25th County of London Cyclist Battalion
The London Regiment


Frederick Stephen BOSHELL


 
Obituary

We deeply regret to announce the death of 2nd Lieutenant F. S. Boshell, who died in action a few weeks ago shortly after his marriage and return to the front, and we take this opportunity of expressing our sincerest sympathy with his wife and parents.

He joined the Third Line at Putney early in 1916 and was, we understand, employed on work in connection with poison gas, having transferred to the Royal Engineers. To quote a letter from one of his closest friends "He voluntarily left a comparatively 'safe' corps for the hundred-fold greater risks attaching to an Infantry Commission. No 'C.O.' ever hated war and miltarism more whole heartedly than he. And to one of his fibre the sacrifice of a principle would be the hardest sacrifice to make, yet he felt it to be his duty. He was under none of the conventionally 'patriotic' illusions about war. He saw with disgust the attitude of some of our own extremists and deplored the militarist obsession of those who camly contemplate an indefinite prolongation of the slaughter and waste unseparable from war. He was, I think, a higher degree of heroism than that of less reflective and critical minds, who see romance and glamour in the thought of dying a soldier's death, or of those the struggle presents itself as a simple and straighforward issue between light and darkness - between sullied good and unqualified evil."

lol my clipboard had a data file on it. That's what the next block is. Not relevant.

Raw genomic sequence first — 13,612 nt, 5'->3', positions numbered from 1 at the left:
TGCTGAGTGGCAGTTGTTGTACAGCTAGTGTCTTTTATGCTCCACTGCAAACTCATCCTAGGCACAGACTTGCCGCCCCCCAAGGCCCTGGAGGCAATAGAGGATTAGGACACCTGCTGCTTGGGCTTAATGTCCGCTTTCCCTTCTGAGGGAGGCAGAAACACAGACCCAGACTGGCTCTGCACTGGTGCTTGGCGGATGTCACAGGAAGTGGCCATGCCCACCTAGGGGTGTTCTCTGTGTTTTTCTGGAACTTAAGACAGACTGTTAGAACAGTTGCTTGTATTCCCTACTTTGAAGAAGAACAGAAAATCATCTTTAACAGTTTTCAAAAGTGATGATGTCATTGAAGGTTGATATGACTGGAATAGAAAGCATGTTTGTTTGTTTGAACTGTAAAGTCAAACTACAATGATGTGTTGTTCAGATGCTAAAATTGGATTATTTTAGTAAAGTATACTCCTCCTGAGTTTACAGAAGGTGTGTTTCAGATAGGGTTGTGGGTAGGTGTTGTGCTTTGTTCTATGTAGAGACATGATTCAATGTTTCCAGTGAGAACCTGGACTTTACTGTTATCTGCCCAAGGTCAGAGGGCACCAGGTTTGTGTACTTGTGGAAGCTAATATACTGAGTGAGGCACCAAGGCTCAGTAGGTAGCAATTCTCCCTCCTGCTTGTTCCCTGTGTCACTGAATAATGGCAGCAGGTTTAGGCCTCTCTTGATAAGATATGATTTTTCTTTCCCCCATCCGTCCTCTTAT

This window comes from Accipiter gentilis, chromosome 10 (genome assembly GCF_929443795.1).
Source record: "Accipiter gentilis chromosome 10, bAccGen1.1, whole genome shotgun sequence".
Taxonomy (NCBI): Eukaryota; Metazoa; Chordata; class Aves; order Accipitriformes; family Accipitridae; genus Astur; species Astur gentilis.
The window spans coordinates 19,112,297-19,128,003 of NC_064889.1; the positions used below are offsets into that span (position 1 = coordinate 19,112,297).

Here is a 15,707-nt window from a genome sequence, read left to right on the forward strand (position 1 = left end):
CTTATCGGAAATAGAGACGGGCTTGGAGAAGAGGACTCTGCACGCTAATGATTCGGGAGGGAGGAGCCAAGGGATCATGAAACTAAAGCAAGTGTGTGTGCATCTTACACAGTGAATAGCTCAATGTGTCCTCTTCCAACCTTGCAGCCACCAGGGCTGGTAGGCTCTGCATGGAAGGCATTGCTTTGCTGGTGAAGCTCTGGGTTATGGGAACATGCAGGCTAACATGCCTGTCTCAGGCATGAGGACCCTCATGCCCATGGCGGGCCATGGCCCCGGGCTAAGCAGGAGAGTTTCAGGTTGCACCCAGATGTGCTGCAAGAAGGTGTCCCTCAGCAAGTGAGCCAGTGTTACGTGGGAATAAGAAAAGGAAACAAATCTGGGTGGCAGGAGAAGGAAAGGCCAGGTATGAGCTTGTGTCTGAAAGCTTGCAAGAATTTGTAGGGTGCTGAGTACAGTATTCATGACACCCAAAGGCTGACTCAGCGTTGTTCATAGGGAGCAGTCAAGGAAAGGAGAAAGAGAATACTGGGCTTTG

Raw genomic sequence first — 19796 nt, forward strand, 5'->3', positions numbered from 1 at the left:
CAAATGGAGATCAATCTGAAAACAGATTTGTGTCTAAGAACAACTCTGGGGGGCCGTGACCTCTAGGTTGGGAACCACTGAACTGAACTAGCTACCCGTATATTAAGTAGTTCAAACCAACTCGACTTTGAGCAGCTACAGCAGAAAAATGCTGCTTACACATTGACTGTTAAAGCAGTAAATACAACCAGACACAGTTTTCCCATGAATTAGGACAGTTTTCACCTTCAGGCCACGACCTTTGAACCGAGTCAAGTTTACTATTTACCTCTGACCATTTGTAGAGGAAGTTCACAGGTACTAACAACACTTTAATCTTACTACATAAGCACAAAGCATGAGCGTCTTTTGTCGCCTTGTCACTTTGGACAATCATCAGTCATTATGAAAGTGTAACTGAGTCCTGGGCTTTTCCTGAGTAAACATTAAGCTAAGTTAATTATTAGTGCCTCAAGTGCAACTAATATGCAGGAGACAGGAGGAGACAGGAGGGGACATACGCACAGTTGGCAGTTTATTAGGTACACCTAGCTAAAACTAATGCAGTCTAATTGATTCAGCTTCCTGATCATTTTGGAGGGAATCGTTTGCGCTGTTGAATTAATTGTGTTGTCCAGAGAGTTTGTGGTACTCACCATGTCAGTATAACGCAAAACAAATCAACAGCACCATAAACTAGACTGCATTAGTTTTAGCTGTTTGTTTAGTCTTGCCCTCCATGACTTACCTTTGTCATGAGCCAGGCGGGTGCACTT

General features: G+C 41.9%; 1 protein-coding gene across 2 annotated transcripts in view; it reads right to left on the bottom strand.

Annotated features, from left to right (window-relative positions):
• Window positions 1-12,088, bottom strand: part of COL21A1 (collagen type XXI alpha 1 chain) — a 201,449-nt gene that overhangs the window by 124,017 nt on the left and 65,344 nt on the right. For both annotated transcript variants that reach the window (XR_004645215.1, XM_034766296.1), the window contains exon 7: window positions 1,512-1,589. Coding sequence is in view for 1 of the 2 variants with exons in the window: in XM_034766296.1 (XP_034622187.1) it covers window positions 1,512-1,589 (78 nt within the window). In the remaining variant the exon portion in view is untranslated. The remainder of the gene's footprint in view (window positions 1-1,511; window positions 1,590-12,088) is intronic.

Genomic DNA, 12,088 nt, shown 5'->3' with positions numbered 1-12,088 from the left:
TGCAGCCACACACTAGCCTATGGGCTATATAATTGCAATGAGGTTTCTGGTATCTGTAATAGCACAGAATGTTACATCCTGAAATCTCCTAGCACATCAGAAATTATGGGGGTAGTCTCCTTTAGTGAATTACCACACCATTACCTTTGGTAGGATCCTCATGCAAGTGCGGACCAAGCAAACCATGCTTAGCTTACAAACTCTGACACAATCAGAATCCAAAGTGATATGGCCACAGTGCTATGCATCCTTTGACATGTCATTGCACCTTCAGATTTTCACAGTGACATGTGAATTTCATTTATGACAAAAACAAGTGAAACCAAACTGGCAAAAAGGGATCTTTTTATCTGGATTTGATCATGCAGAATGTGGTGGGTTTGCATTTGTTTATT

[The Londoner magazine, Feb 1919 - V.III, No.2 pg.52.]
 

In Memory of

Second Lieutenant  FREDERICK BOSHELL

Royal Berkshire Regiment 1st Bn.

who died age 26 on 23 July 1918

Son of Stephen and Maria Boshell, of London; husband of Florence Cecilia Boshell, of The Barracks, Reading.

Remembered with honour

St. Amand British Cemetery.

Commemorated in perpetuity by
the Commonwealth War Graves Commission

St. Amand Cemetery, Pas de Calais, France

Location Information
St. Amand is a village in the southern part of the Department of the Pas-de-Calais, 17 kilometres east of Doullens. The British Cemetery is on the northern side of the village.

Historical Information
The British Cemetery was begun in April, 1916, and used by fighting units and Field Ambulances until August, 1918 (though in 1917 it was practically closed), particularly by the 37th and the 56th (London) Divisions.

There are now over 200, 1914-18 war casualties commemorated in this site. Of these, a small number are unidentified.

The cemetery covers an area of 1,232 square metres and is enclosed by a low red brick wall.

[Courtesy of Commonwealth War Graves Commission]


 

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